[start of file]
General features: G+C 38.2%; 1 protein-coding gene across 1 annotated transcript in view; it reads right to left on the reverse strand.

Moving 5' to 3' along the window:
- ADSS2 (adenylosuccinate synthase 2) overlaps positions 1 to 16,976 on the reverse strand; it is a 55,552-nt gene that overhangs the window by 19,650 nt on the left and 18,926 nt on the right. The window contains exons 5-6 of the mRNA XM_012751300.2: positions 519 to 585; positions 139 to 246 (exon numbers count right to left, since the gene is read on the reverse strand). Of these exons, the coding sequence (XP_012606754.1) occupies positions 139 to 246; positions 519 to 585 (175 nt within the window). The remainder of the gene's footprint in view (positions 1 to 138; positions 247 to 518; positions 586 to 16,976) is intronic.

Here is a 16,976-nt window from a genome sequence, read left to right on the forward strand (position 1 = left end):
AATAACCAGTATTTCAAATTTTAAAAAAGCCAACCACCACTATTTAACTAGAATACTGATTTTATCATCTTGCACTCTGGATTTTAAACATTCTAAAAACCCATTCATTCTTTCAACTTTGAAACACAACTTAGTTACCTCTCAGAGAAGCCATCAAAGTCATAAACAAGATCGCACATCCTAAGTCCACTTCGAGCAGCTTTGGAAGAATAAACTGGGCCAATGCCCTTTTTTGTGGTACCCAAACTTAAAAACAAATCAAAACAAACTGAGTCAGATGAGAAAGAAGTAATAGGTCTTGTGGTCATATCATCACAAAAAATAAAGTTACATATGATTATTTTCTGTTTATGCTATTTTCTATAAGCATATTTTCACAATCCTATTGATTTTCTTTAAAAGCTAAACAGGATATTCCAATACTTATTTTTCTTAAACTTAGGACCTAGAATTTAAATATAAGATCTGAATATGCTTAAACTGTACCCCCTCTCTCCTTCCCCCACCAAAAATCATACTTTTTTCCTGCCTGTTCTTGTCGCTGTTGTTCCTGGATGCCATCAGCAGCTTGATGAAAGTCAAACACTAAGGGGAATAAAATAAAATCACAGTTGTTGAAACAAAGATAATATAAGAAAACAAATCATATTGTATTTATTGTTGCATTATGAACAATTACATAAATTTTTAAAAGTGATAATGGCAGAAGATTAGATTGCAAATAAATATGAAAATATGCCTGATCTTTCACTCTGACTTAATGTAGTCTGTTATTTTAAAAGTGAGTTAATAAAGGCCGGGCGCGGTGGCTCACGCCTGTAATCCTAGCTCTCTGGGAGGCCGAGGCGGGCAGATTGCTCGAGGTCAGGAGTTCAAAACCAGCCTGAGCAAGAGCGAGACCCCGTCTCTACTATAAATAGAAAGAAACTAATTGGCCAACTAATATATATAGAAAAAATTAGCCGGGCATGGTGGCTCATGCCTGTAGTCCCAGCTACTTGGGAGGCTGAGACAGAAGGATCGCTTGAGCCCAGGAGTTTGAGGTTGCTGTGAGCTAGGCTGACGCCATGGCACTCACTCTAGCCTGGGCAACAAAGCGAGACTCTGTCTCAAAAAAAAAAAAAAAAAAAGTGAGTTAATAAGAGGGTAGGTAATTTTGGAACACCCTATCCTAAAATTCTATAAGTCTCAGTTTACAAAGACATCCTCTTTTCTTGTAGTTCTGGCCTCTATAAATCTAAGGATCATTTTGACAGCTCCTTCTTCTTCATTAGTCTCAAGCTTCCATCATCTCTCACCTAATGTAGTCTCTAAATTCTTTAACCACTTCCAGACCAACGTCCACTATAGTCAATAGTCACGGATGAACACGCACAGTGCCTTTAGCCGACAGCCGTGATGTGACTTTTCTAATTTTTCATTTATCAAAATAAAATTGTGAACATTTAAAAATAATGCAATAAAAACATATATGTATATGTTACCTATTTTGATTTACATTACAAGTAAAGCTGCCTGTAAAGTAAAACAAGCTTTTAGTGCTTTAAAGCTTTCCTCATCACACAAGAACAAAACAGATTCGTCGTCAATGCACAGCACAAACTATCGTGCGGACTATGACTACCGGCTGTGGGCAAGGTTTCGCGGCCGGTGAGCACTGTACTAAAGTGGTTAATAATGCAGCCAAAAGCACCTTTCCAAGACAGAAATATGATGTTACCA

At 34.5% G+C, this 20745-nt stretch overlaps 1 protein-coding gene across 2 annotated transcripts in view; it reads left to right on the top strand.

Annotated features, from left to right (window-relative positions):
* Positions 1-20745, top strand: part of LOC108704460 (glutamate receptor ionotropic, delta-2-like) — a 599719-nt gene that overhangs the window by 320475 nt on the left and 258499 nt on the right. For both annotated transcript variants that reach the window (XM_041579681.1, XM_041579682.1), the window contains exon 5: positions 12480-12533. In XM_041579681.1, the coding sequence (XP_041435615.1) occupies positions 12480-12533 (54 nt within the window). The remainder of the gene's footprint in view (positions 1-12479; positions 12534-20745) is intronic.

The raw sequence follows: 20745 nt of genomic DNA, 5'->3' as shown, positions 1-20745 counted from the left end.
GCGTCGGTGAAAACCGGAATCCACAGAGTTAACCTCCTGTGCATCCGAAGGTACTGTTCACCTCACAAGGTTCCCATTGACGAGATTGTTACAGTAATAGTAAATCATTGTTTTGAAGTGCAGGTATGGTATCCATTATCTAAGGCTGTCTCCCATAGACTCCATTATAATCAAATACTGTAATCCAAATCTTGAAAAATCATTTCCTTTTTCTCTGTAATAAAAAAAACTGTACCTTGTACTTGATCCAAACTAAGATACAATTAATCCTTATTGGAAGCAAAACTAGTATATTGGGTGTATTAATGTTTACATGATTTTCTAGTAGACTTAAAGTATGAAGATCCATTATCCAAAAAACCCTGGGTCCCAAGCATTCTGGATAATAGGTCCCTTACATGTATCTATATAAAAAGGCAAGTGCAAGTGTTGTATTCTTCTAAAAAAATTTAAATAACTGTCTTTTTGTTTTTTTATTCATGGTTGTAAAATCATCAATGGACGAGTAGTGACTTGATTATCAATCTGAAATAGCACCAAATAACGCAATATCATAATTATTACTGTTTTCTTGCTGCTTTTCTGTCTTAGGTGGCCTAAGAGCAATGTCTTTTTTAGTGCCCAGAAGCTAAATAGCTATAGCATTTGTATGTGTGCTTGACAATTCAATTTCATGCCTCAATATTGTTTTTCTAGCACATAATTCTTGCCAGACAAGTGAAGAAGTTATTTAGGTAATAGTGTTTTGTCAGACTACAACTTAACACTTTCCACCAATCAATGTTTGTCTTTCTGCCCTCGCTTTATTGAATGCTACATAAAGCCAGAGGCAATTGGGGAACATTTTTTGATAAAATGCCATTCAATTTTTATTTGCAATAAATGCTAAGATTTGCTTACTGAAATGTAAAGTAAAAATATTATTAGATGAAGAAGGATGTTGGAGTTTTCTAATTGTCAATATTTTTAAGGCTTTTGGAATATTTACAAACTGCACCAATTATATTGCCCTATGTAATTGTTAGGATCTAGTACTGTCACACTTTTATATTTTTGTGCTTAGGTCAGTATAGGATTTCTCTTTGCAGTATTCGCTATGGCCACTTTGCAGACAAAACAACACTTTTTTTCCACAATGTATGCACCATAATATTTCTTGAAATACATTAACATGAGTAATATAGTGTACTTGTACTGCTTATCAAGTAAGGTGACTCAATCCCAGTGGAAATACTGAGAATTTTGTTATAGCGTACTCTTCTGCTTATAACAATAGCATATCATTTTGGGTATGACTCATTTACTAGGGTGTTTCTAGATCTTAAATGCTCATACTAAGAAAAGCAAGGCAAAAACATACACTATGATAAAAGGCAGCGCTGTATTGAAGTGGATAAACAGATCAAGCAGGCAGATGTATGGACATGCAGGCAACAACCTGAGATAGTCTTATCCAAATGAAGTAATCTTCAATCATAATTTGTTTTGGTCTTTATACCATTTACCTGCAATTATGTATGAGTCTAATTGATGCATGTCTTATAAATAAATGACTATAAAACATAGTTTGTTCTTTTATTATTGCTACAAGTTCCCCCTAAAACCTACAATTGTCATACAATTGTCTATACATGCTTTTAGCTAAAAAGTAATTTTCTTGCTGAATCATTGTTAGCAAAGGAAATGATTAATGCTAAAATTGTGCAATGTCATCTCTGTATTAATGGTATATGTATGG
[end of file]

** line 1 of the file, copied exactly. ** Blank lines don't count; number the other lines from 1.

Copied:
General features: G+C 38.2%; 1 protein-coding gene across 1 annotated transcript in view; it reads right to left on the reverse strand.